The introduction of thrombolysis galvanised the radical reform of stroke care in the UK but it has not been the introduction of thrombolysis, per se, that has been the major factor in reducing stroke mortality.  Rather it is the caring of stroke patients by expert doctors, expert nurses in Stroke wards, managing complications and risk factors that has improved care.  So it must be in non-stroke neurology.  The report : “Local adult neurology services for the next decade” recommends:

R3              The DGH should have an acute neurology ward area, led by a consultant neurologist with specialist staff. Consideration should be given to locating this ward next to the acute stroke unit to allow for the sharing of specialist medical staff, nurses and allied health professionals.

Unsurprisingly, evidence does support the contention that when patients are managed by those trained in their disease,  diagnosis is more accurate.  Aside from this we are reminded in 5yfv, that care is centred on the patient and patients want to be managed by those trained to manage their disease.  The alternative to a neurology ward is the status quo:  a 7 day ward referral service in only 8 out of 164 (6%) DGHs (hospitals that are not one of the 31 designated Neuroscience centres) and 3 or fewer days for ward referrals in 38% of all hospitals[14].  The treating team is usually not present during these consultations and there is no data on how many patients receive return visits.  There are compelling reasons to suppose that when patients are managed by a consultant doing daily, 7 day, ward rounds, with good and quick access to investigations, on a specialist unit with expert nurses and MDT clinical decisions will be better and faster, and length of stay reduced.  Because we have few DGHs have neurology wards which function with appropriate resources, evidence is sparse but anecdotal evidence from Plymouth suggests a 7 day reduction in LOS from 13 days is possible[15].

5yfv proposes a number of elements which address the failures in neurological service.

              Empowerment of patients with services that are integrated around the patient.

              networks and systems of care with an emphasis of out-of-hospital care and prevention

              Community involvement

              New ways of working including Information Technology

              Emphasis on efficiency and cost effectiveness


The patient is the master of the care plan.  It is the contract that ensures good care in the community and pivotal to patient centred care.   The named coordinator of the care plan works with the patient to support every aspect of their life and is responsible for meeting care-plan standards.  Delivery of care in the community is dependent on well-designed networks led by specialists.  Only the rudiments of these networks exist with only 11% of patients with LTCs having care plans.  Few Trusts have the recommended number of specialist nurses and opportunities to coordinate and link networks with generic nurses with community involvement.  Consultant led inpatient units provide the platform for the development of these networks with models that include outreach nurses to coordinate more ambulatory care and intensive “hospital-at-home” treatment and monitoring facilitating early discharge.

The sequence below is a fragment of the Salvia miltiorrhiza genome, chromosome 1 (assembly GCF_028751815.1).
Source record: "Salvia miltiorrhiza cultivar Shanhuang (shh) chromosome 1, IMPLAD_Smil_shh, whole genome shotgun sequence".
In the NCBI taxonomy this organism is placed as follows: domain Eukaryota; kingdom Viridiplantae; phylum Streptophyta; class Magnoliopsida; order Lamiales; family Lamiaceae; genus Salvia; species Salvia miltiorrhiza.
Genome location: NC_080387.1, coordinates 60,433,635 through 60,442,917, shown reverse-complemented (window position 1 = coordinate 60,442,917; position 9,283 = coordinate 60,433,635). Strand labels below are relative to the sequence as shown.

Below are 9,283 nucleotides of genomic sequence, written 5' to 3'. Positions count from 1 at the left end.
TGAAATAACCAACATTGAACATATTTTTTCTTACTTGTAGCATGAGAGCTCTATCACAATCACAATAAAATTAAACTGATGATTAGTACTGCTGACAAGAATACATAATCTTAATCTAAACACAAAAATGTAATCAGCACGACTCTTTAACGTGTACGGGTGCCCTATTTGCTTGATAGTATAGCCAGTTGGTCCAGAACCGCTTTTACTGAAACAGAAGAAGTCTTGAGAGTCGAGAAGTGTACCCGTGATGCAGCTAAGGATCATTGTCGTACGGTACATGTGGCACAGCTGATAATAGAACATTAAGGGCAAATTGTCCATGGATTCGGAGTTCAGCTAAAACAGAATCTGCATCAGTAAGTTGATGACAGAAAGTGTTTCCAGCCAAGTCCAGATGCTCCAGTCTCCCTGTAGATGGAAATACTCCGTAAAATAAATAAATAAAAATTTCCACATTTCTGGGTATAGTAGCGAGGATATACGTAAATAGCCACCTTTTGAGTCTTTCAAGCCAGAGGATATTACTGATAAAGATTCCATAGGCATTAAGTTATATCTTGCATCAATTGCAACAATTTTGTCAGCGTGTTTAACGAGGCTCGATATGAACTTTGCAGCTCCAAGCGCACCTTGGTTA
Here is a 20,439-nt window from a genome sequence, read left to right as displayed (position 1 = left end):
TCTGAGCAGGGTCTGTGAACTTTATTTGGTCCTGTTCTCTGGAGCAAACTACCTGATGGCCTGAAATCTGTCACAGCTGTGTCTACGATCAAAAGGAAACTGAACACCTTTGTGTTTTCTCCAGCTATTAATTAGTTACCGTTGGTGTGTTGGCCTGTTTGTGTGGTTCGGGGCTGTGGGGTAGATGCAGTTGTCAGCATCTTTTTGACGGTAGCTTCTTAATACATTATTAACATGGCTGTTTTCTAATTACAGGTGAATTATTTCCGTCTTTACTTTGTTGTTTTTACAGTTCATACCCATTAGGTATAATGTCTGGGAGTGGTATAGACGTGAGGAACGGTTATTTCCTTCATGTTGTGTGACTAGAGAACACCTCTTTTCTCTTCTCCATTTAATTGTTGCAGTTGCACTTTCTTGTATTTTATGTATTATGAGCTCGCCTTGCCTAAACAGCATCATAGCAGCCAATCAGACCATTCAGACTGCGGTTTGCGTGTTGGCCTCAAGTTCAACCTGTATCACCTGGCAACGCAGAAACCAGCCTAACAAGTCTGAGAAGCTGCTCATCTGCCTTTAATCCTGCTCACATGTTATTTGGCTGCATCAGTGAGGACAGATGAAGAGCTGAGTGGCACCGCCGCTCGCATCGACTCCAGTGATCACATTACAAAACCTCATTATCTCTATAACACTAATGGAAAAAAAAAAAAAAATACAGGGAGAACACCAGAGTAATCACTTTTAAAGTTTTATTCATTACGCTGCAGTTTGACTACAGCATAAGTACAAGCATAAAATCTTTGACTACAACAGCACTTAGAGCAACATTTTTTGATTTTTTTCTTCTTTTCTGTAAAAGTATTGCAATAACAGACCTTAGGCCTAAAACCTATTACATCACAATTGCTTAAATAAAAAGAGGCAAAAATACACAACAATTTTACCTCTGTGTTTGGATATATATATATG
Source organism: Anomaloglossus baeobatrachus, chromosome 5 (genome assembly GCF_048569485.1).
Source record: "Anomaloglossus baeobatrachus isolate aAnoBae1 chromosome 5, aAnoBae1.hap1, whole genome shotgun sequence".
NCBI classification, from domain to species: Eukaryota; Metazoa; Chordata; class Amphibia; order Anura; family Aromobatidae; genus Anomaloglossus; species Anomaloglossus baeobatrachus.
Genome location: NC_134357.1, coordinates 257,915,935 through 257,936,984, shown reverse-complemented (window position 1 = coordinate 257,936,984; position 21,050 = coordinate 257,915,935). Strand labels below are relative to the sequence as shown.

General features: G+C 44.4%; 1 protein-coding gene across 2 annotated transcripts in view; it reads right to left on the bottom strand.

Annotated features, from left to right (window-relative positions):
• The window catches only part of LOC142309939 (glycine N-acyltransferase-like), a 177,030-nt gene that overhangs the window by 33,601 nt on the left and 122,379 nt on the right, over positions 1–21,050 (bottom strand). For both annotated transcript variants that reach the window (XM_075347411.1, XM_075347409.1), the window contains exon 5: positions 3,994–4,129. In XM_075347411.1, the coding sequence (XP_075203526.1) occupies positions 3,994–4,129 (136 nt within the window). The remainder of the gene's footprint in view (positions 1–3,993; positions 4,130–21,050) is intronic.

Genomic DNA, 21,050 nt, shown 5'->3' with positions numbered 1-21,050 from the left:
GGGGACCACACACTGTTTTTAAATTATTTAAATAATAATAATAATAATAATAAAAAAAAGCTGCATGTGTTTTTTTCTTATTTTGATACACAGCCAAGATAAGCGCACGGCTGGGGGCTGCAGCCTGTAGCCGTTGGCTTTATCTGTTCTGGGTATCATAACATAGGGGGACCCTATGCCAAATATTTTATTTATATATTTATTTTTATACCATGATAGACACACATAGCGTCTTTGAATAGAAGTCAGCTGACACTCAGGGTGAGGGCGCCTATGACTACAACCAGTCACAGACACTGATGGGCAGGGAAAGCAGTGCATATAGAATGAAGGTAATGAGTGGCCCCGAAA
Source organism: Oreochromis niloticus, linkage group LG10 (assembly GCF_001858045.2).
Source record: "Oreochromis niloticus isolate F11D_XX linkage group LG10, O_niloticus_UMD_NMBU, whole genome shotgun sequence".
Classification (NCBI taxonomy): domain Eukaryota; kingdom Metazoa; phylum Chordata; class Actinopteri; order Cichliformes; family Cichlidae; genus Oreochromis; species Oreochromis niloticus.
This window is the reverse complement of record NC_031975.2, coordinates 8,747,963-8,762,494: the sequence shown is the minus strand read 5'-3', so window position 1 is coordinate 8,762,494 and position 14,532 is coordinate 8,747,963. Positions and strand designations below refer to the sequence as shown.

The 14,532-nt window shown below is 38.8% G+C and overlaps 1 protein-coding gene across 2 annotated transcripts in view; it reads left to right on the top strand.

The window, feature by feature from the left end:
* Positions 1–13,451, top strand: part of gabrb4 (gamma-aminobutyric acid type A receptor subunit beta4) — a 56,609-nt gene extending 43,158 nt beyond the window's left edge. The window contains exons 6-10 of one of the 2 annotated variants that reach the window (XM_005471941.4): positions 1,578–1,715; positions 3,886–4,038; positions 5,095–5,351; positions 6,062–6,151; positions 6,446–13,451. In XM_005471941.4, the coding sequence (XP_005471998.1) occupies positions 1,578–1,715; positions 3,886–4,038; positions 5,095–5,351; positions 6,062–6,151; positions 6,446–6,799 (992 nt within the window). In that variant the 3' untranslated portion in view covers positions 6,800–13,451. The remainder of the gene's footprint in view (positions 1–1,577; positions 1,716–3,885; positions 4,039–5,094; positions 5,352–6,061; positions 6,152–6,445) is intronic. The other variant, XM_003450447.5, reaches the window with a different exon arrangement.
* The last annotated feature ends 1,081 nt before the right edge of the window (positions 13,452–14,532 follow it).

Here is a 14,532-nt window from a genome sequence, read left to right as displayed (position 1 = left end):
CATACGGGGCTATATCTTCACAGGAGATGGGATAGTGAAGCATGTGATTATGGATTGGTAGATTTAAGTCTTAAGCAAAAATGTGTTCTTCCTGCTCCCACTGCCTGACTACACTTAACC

Implementing this now will save money.  In the South East Coast, for example, population 4.9m, in 2013-14 there were 66,000 admissions citing one of the top ten neurological diagnoses. This cost £72m of which £22m was for a primary neurological diagnosis, where the neurological diagnosis was the main reason for admission, and £50m for secondary diagnoses.   Where the neurological diagnosis was secondary, the primary diagnosis was often, urinary or respiratory infections, falls or collapses and therefore attributable to the secondary diagnosis and potentially preventable from good community care.  For primary diagnoses, avoiding admission or reducing the length of stay by  5 days would save ~£10m.  Preventing avoidable admissions in, say, a quarter of secondary admissions would save a further £12.5m. 


To achieve this, in the South East Coast,  the number of consultant neurologists would need to be increased from 1:110,000 to 1:70,000 – about 30 neurologists, which with 30 secretaries, and on-costs would cost about £4.5m.  A full complement of specialist nurses to support effective community networks would need to be increased from the existing 50 nurses, to 200 nurses at an annual cost of £8.5m.  So for an increased annual expenditure of around £13m, there are potential savings of £22.5m



Per 100,000

PD nurse


MS nurse


Epilepsy nurse


Generic neurology








To fire this process up, two national initiatives are required.  First, there needs to be a national CQINS requiring all patients with a neurological LTC to have a high quality care plan, with appropriate rigorous governance and supporting database.  Meeting this target could only be achievable with the recommended number of specialist nurses.  Second, like stroke patients admitted to stroke wards there needs to be a national PbR (perhaps coupled with a national CQINS) to ensure all patients admitted with a primary neurological diagnosis are admitted to a neurological ward with a “neuro-expert’s” name above the bed.


[1] Department of Health and NHS England:Services for people with neurological conditions: progress review

JULY 2015

[2]Royal College Physicians. The district general hospital as a resource for the provision of neurological services. London: RCP, 1996.

[3] Association of British Neurologists. Acute neurological emergencies in adults. London: ABN, 2002.

[4] Association of British Neurologists. UK neurology – the next ten years. London: ABN, 2003.

[5] Department of Health. The National Service Framework for long-term conditions. London: DH, 2005

[6] The All Party Parliamentary Group on Epilepsy. The human and economic cost of epilepsy in England. London: Joint Epilepsy Council of the UK and Ireland, 2007.

[7] House of Commons Committee of Public Accounts. Services for people with neurological conditions. 72nd report of session 2010–12.

[8] RCP and ABN: Local adult neurology services for the next decade: Report of a working party, 2011

[9] Neurological Alliance. The invisible patients. Revealing the state of neurology services. 2015..

[10] Transforming urgent and emergency care services in England, Urgent and Emergency Care Review Keogh 2013

[11] NHS Five Year Forward View

[12] RCP Census of Consultant Physicians and Higher Specialty Trainees: Neurology 2013-14

[13] RCP Census of Consultant Physicians and Higher Specialty Trainees: Stroke Medicine 2013-14

[14] Association of British Neurology. ABN acute neurology report. 2014.

[15] Steven Allder: My cure for the NHS, Daily Telegraph May 2013.